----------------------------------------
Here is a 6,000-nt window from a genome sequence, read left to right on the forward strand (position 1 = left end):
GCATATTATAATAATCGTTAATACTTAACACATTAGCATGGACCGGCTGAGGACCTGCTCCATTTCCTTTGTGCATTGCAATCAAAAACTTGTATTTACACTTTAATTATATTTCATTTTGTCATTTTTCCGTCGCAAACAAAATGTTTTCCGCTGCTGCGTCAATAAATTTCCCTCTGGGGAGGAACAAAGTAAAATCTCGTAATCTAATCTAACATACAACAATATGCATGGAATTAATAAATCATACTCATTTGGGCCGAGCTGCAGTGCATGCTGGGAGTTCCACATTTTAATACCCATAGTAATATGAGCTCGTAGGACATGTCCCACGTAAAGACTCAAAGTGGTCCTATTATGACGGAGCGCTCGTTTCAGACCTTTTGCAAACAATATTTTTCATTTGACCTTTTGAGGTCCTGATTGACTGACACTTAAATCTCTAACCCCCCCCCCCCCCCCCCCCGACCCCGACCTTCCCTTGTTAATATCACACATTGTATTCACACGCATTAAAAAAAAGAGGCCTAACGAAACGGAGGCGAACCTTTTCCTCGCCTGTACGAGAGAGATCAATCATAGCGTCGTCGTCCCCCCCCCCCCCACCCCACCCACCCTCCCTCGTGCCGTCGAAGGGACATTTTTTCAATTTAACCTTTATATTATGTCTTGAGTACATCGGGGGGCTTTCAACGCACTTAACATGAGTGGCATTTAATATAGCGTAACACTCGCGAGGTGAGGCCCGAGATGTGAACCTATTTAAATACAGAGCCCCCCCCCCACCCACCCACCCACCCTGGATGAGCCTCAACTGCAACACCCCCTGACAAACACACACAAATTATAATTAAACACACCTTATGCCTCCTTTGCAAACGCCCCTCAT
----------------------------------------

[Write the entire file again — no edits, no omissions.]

Here is a 6,000-nt window from a genome sequence, read left to right on the forward strand (position 1 = left end):
GCATATTATAATAATCGTTAATACTTAACACATTAGCATGGACCGGCTGAGGACCTGCTCCATTTCCTTTGTGCATTGCAATCAAAAACTTGTATTTACACTTTAATTATATTTCATTTTGTCATTTTTCCGTCGCAAACAAAATGTTTTCCGCTGCTGCGTCAATAAATTTCCCTCTGGGGAGGAACAAAGTAAAATCTCGTAATCTAATCTAACATACAACAATATGCATGGAATTAATAAATCATACTCATTTGGGCCGAGCTGCAGTGCATGCTGGGAGTTCCACATTTTAATACCCATAGTAATATGAGCTCGTAGGACATGTCCCACGTAAAGACTCAAAGTGGTCCTATTATGACGGAGCGCTCGTTTCAGACCTTTTGCAAACAATATTTTTCATTTGACCTTTTGAGGTCCTGATTGACTGACACTTAAATCTCTAACCCCCCCCCCCCCCCCCCCCGACCCCGACCTTCCCTTGTTAATATCACACATTGTATTCACACGCATTAAAAAAAAGAGGCCTAACGAAACGGAGGCGAACCTTTTCCTCGCCTGTACGAGAGAGATCAATCATAGCGTCGTCGTCCCCCCCCCCCCCACCCCACCCACCCTCCCTCGTGCCGTCGAAGGGACATTTTTTCAATTTAACCTTTATATTATGTCTTGAGTACATCGGGGGGCTTTCAACGCACTTAACATGAGTGGCATTTAATATAGCGTAACACTCGCGAGGTGAGGCCCGAGATGTGAACCTATTTAAATACAGAGCCCCCCCCCCACCCACCCACCCACCCTGGATGAGCCTCAACTGCAACACCCCCTGACAAACACACACAAATTATAATTAAACACACCTTATGCCTCCTTTGCAAACGCCCCTCAT